Vehicles and homes are engulfed by floodwaters in Pajaro on Saturday, March 11, 2023. (Josh Edelson/AFP via Getty Images)
Atmospheric river-fueled storms have hammered the network of hundreds of levees in coastal counties near the San Francisco Bay — from the agricultural fields of Monterey County to urban places like San Leandro, Walnut Creek and Richmond to more rural parts of the North Bay. At least two major levees, in Salinas and Pajaro, have failed since New Year’s Eve.
The levee breach along the Pajaro River, which divides Santa Cruz and Monterey counties, left the entire town of Pajaro in a deluge of water. More than 3,000 residents could be displaced for several weeks. The disastrous flood submerged a significant acreage of agricultural land there, and the mostly lower-income Latino community now faces overwhelming economic and housing uncertainty.
But the dozen atmospheric river storms this winter wouldn't wait for that construction to begin.
“It's a horrible tragedy, and now it's happened again,” said Nancy Faulstich, executive director of Regeneración, Pájaro Valley Climate Action. “It feels like it's exactly a case of environmental injustice that it was known that the levee would fail.”
Thirty minutes before water raced down his street, Andy Garcia and his 8-year-old daughter fled.
“We just grabbed a few blankets, clothes and some documents and left,” he said. “We had so many years without rain. They had the money but didn't ever do anything to prevent this from happening.”
Garcia fears what he will find on his drowned street when the floodwaters recede.
“We probably lost everything,” he said. “I’m just hoping my house didn’t get flooded.”
Large gaps in the federal levee database
Levees are designed with a certain level of flood risk, and the U.S. Army Corps of Engineers rates how safe each levee is as part of the National Levee Database. But federal risk records are available for less than 10% of the coastal region surrounding the Bay Area. The agency was not available for an interview but did comment via email.
The database identifies 539 levee systems across 11 counties — Alameda, Contra Costa, Marin, Monterey, Napa, San Francisco, San Mateo, Santa Clara, Santa Cruz, Solano and Sonoma. Forty-one have a low-risk rating, 12 have a moderate-risk rating and 484 have no rating — either because that information doesn't exist about the levee or the jurisdiction that maintains it hasn't reported it to the federal government.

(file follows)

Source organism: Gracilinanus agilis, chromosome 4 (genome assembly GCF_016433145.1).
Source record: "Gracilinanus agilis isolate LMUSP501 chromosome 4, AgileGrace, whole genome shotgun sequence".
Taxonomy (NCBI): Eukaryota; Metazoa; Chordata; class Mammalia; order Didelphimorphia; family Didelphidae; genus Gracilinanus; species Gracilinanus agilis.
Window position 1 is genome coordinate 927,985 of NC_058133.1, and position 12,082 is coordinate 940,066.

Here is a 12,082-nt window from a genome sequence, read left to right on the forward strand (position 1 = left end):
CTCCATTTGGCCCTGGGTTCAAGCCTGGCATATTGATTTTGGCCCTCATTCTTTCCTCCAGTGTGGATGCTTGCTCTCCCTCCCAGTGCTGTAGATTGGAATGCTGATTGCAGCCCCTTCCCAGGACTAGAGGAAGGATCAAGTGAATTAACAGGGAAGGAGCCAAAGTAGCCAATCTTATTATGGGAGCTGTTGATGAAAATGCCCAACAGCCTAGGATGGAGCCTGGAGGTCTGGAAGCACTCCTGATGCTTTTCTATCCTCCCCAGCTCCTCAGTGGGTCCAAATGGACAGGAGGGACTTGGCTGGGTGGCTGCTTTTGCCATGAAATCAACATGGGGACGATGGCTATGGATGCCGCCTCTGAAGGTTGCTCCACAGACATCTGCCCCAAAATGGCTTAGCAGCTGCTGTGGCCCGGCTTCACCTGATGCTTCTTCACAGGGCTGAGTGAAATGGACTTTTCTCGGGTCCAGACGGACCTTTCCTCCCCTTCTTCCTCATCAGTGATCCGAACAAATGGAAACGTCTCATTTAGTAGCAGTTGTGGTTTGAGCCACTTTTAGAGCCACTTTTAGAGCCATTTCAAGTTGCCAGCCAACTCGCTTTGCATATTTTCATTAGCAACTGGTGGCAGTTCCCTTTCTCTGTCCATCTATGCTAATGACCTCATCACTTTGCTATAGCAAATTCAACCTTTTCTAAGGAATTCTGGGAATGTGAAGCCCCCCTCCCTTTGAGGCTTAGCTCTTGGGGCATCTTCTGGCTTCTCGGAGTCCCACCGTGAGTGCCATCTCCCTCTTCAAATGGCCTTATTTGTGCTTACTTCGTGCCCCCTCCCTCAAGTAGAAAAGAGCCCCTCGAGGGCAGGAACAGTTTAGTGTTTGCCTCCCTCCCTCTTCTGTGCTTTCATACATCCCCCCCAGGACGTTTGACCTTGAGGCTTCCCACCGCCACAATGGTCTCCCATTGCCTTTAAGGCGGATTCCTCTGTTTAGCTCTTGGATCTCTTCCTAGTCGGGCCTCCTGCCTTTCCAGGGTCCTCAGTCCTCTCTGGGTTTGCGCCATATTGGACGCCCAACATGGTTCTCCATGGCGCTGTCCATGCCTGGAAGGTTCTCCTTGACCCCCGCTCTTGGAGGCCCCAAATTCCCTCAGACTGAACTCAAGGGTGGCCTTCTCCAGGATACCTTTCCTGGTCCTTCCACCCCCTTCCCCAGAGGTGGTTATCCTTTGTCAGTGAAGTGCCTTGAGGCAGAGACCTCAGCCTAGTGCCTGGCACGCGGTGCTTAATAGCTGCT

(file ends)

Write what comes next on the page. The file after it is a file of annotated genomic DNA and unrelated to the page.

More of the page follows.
The state of federal levee records “is an extensive problem that we have been aware of and there won't be overnight magic to solve this,” said Farshid Vahedifard, professor of civil engineering at Mississippi State University.
Levees outside the coastal range in California’s Central Valley — which play an integral part in the state and federal transport of water — also are at risk of breaching. This is where many miles of levees are on private land and are not subject to the same routine inspection and maintenance that state or federal levees undergo. During a recent storm on a farm in the Central Valley, workers filled a failed levee with two trucks piled with dirt.
The California Department of Water Resources proactively tracks levee incidents within the Central Valley as part of its state flood control plan but doesn't for those outside it. Still, the state has sent assistance to both Salinas and Pajaro.
“We need to have coordinated work to improve our fundamental understanding gaps, to develop practice-ready tools to be able to better capture this evolving risk,” said Vahedifard.
The ratings from the Army Corps consider how much damage and loss of life could happen if a levee fails, along with its integrity.